We enjoyed the tasty buffet food and company in the local restaurant at the top of the Africana Hotel where we were staying.  The staff couldn't believe their eyes when I walked back into the kitchen with a big bag of fresh vegetables from the market, rolled up my sleeves, stoked the charcoal fires, and cooked our evening meal.  Joseph got lost in 'computer time' one night and hadn't shown up for dinner (which rarely happens!)  The term for foreigner is 'Muzungu'.  I said to all the kitchen staff, "Where is my Muzungu?"  They howled.  Then I went to the top of the steep steps and yelled, Muzungu!" amid roars of laughter.  Another night  there was a big pot of nasty looking animal parts boiling over the coals.  No one spoke English, which is often the case in local kitchens, so I began unraveling the mystery of what the heck was bubbling away in that pot.

Not "Cluck cluck" with my wings flapping, or "Moooooo" with horns jutting, "Oink, oink" with nose pushed up, or pursed fish lips,  but my fellow cooks filled in the blanks:  "Baaaaaaa", beard,  out the butt (intestines).  Goat intestines are a Rwandan specialty, but not high on our vegetarian scale.  The crowd of about 15 by then, went wild with my pantomimes.  You learn to laugh a lot and be animated not meeting anyone who spoke English for one whole month in China got us started.

Completing the circle around Rwanda we arrived in the 'wanna be' cosmopolitan Capitol city of Kigale. Workers for aid organizations stoke the economy here, attracting the large Nakumatt Department store complete with a 'Starbucks' type coffee shop, several interesting artisan shops and some excellent restaurants. 

When dealing with different customs, traditions, mores, rules and laws in so many countries we smile a lot.  What is gospel truth and strictly adhered to in one country is a source of amusement in the next.  What is a rigid law enforced in one country isn't even an offence in another.  What is beautiful in one culture, such as the reddish black teeth of the women chewing beetle nut, is considered outrageous in another corner of the world.  The more laws, the more police are needed to enforce them and in the long run more freedoms are lost.  Flashback from the past: whatever happened to "Question Authority"?  Ask questions, do our own research, make our own informed decisions. Just because it is a law doesn't mean it should be.  Right now, everyone reading this webpage is a law breaker.  Yes you!  Most of us are in possession of plastic bags.  Plastic bags are illegal in Rwanda.  In trying to reform the country into a more modern, environmentally friendly place plastic bags were outlawed.  More power to them.  Hope more countries follow suit.  Confessions of a plastic ziploc junkie:  I use them (until shredded) to organize in my 18 inch suitcase.  Oh well, maybe I can attend 'ziplocs anonymous'?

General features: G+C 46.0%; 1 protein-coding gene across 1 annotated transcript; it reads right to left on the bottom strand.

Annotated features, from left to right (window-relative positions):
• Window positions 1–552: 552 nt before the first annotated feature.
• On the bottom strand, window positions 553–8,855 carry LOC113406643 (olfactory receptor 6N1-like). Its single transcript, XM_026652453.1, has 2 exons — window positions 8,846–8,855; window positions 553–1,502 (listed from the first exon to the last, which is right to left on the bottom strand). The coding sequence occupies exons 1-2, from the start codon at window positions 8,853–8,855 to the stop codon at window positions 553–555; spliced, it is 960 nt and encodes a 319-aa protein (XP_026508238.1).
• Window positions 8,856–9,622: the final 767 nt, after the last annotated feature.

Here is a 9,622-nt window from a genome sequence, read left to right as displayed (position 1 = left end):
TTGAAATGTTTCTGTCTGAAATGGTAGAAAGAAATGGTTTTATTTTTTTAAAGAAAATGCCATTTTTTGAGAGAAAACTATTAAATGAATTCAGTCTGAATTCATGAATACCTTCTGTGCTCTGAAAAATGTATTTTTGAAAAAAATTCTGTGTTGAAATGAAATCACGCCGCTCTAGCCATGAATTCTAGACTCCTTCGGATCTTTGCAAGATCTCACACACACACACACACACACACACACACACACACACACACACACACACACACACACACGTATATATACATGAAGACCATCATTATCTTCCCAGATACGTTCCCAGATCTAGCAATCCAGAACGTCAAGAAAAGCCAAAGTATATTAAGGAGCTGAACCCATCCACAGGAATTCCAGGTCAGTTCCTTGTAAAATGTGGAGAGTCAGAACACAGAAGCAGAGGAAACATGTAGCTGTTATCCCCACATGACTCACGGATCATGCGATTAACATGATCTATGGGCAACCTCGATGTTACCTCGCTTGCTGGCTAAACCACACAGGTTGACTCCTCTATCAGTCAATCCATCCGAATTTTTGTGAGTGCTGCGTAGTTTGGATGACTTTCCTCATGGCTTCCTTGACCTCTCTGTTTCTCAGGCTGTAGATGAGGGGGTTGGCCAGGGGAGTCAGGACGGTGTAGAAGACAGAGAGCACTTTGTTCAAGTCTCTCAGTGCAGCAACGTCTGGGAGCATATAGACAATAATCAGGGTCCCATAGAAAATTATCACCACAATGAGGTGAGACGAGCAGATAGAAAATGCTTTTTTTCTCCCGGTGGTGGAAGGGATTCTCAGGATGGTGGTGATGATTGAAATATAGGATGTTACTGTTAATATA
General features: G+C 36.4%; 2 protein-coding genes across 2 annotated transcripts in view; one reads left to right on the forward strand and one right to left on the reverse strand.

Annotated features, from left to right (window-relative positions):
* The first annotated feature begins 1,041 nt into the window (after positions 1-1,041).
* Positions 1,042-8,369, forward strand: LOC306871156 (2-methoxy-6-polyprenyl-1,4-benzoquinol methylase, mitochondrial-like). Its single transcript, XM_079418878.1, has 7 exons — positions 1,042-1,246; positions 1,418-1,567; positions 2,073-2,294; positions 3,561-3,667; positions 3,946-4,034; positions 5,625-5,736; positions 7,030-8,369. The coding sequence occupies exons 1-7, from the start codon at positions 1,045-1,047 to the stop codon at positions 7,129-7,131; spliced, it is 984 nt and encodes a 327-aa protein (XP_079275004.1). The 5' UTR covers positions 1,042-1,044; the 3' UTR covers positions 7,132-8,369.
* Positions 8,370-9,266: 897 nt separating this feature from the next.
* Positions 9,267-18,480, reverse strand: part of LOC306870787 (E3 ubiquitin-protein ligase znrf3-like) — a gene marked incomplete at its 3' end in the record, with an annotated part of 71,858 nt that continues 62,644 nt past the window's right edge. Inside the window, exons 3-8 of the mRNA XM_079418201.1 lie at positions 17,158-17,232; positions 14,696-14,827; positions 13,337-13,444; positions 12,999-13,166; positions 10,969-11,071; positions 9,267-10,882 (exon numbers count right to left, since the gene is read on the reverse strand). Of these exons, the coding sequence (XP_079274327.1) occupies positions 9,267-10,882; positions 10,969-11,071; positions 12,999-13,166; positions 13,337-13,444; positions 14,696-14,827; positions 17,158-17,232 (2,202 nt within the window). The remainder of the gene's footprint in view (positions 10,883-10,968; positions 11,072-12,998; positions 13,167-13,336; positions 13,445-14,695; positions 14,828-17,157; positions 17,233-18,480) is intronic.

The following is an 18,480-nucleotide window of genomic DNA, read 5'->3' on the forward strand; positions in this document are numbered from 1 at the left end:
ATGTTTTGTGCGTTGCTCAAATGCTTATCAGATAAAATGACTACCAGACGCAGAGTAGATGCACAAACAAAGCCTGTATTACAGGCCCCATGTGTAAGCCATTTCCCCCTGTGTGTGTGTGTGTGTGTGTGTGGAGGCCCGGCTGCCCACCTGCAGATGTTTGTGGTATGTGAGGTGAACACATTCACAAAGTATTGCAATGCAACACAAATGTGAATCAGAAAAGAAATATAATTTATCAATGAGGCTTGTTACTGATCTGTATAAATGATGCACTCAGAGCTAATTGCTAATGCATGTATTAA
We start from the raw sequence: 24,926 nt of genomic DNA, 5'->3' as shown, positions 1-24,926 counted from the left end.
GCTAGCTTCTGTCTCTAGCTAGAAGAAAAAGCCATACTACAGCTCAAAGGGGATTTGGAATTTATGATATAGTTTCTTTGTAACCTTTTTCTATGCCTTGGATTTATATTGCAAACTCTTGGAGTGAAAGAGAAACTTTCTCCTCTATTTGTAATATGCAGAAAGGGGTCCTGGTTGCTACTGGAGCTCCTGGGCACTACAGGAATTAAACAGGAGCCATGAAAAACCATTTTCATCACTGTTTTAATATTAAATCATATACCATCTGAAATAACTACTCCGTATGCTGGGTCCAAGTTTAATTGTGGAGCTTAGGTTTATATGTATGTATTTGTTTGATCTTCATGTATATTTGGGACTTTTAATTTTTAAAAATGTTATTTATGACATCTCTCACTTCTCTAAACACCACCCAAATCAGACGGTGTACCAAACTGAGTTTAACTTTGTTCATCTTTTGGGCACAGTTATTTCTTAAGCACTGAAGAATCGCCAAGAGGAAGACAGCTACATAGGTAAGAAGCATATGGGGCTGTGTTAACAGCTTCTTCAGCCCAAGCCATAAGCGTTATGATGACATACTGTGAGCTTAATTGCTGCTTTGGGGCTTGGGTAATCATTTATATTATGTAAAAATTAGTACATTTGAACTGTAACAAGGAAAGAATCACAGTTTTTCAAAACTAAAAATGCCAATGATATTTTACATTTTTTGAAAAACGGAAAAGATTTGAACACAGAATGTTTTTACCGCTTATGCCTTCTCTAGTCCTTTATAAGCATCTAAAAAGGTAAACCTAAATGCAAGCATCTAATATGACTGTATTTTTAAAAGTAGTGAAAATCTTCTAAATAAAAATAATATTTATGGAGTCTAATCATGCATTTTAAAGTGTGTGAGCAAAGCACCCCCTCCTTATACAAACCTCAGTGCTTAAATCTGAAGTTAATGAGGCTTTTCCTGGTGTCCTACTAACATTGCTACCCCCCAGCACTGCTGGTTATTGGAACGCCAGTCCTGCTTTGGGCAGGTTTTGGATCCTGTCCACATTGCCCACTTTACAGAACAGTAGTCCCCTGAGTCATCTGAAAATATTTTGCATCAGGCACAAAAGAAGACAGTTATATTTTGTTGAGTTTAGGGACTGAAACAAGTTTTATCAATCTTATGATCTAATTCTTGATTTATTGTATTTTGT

Sitting by the pool after lunch in this spotless, serene environment  I started to sense an ominous energy filling my surroundings.  Tragic events that took place here in 1994, at the Hotel des Mille Collines, scene of the "Hotel Rwanda" have been whitewashed but not forgotten.  "Never Again" is the message of the many Rwandan war memorials and as people heal memories fade. 

The hospitals are filled with poor souls who can't shake the nightmare trapped in their minds.  The strong ones carry on with life, moving forward one step at a time.  Survival of the fittest.  Old Rwanda is disappearing and a new culture reinforced by the strength of those remaining is emerging.  Forward, slowly.

Everyone you meet has a story.  No one remained untouched.  Starting out with proud courage of one having conquered an obstacle, most stories soon are told through quivering mouths and tear welled eyes.  Only time will truly heal.

Strength and compassion replacing hate.  One wonders if we could do the same had we endured such suffering.

True courage often comes in plain, humble wrappings.  Teddy (our 'Teddy Bear') was one of these remarkable people.  A happy, bright little 6 year old, her whole life as she knew it was about to vanish.  Rwanda was in turmoil and as the family huddled behind closed doors a group of soldiers, hunting down any Tutsis they could find, broke down the door and massacred her father, mother, brothers and sisters.  In the confusion she ran and hid outside.  There she remained, frozen in fear, until a few surviving neighbors found her.  That night they walked, as a group, towards the Congo in hopes of escaping from the nightmare.  Weeks of hiding by day, walking by night through the dense forests and fields to avoid the roads filled with soldiers, they slowly made their way towards the border.  Once in the Congo the refugee camps were still targets of attack by the renegade Interhamwe soldiers.  For two years they lived hand to mouth, barely surviving, side by side with thousands of other automaton refugees, lucky to even be alive.